You say that Theorem A is publishable on its own, but is it publishable in the current journal? If not, I think the best outcome for the authors is to get a quick review explaining that Corollary B is already known, and consequently the results are not as strong as they think and you would recommend submitting a revised version to [some other journal]. They ...


11

Of course, it’s hard to be any certain without intimately knowing your work and you have to judge whether the referee’s request is any reasonable, but: This sounds like a request for Popperian falsifiability: The referee wants you to perform an experiment, analysis, or similar that – given your a priori knowledge – could reject the model. Obviously my null ...


11

This is a desk rejection. There's not much more to say about it - I suppose you could say that they haven't outright said your paper is incorrect, which is a positive; on the other hand they did also say that they are not considering your paper and you should submit elsewhere, which is effectively the same as rejection and certainly a negative thing. There's ...


9

From the letter, it simply seems that you did not submit to the right journal, which can happen to anybody and can be usually known only afterwards. They did not do a classical review process with reports so nothing can be deduced about the quality of the paper. The good new is that they replied rather quickly so that you can start the submission in an ...


8

As said by others, your contact point for the review process is the editor and, if your are not happy with him/her, the editor-in-chief. Adding to that. Nobody prevents you to ask any trusted peer for opinions on your research progress. If you feel like doing this with the person in point, you ought to reframe such an initiative so as to clear any appearance ...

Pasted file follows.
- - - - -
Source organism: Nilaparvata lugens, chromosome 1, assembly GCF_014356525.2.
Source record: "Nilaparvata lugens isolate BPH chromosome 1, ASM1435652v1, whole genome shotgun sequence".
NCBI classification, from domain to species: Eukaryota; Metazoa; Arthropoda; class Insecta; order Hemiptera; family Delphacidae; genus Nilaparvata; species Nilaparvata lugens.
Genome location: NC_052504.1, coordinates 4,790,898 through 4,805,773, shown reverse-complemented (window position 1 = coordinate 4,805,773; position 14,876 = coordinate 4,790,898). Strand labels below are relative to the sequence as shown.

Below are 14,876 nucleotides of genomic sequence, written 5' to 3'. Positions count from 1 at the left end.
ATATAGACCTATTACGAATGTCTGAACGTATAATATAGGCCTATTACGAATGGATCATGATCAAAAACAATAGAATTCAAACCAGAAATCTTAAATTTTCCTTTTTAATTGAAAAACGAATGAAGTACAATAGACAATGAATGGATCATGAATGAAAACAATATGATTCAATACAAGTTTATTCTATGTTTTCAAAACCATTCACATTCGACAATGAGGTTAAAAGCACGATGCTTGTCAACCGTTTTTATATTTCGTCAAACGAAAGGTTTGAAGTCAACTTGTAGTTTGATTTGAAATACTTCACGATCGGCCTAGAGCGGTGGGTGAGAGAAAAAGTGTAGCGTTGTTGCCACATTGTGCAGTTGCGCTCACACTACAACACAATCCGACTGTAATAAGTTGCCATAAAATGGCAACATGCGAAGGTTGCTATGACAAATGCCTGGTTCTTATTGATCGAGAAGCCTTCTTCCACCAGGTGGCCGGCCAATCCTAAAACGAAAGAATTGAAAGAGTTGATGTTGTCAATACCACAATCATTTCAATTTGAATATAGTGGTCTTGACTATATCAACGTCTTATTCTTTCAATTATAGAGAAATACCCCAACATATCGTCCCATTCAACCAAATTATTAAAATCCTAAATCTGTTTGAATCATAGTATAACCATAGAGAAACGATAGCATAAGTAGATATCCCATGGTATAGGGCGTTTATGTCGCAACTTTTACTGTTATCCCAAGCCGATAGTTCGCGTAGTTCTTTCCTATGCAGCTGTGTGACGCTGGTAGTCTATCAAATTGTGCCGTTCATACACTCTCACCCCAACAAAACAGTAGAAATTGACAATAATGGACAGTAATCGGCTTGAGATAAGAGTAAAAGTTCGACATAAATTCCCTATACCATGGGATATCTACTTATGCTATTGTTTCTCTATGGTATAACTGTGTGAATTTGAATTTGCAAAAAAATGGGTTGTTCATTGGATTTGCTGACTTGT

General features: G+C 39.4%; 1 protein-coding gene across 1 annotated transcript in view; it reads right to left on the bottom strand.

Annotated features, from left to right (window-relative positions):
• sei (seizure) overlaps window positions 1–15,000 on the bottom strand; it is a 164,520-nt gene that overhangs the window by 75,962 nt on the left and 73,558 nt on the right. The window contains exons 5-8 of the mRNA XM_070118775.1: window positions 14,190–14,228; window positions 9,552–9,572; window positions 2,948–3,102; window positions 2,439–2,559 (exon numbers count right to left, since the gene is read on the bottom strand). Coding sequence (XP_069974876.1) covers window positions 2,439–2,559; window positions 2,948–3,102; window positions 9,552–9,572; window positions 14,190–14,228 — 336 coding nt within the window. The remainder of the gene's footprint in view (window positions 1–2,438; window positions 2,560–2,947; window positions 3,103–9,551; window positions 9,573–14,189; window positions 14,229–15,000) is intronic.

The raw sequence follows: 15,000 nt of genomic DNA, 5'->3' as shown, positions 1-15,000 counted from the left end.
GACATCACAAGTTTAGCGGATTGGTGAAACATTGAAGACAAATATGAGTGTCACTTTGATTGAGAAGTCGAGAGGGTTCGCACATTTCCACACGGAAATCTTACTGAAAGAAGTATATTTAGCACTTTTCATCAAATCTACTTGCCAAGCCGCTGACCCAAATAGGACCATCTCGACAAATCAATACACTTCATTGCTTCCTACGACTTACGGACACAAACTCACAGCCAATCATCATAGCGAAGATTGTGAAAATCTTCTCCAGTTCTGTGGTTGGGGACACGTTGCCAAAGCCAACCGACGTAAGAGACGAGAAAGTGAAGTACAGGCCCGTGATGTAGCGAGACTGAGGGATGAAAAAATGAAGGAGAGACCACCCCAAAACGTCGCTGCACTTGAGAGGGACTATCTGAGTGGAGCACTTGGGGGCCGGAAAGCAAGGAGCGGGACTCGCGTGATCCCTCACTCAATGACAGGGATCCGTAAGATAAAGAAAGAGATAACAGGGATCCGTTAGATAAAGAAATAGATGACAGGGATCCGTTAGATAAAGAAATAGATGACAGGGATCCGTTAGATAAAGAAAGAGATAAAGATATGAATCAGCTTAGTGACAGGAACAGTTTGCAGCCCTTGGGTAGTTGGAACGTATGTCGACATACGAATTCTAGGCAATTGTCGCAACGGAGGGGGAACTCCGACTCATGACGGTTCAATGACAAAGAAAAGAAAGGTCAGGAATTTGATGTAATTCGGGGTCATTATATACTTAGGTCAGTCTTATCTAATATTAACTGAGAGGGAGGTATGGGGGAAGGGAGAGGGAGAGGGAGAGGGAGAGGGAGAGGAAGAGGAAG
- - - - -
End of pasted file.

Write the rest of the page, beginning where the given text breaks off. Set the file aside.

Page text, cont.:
8

I agree by and large with the two answers already given by Buffy and Ian Sudbery. However I'd like to say something more on who should do what. It is true that ultimately it is the author who decides what they want to have in the paper, and you cannot enforce them to do anything. It is also true that as a reviewer you do not have the ultimate responsibility ...


7

Ignore the "complications". It is overthinking the purpose of double blind review. If you want to ask them questions about their paper it is perfectly ok to do so. After all, anyone in your field could be your reviewer in a double blind process. You don't need to be paralyzed just because you submit a paper. If there are any ethical issues they are ...


4

I do second the other answers given in this post. I wish to make a point about the communication channels in the peer-reviewing process: the authors always address the editor; the reviewers always address the editor; the authors and reviewers never address each other regardless of whether matters of contention arise on the manuscript ("the authors are ...


4

You know the luggage locks people buy for their suitcases when travelling? They look good, they're reassuring to have, they supposedly deter people from stealing the suitcase because they can't open it. But it shouldn't be surprising that they are ineffective: after all, to open the suitcase in spite of the lock, all one needs to do is cut up the suitcase ...


3

There is a great positive in this letter: they are telling you that your work is too specialized. Being specialized is good in science and in academia, and, as Thomas Kuhn indicated, is the common tendency in the sciences. You usually need to be specialized in any higher education field. Just look for a more specific journal. They even tell you which kind ...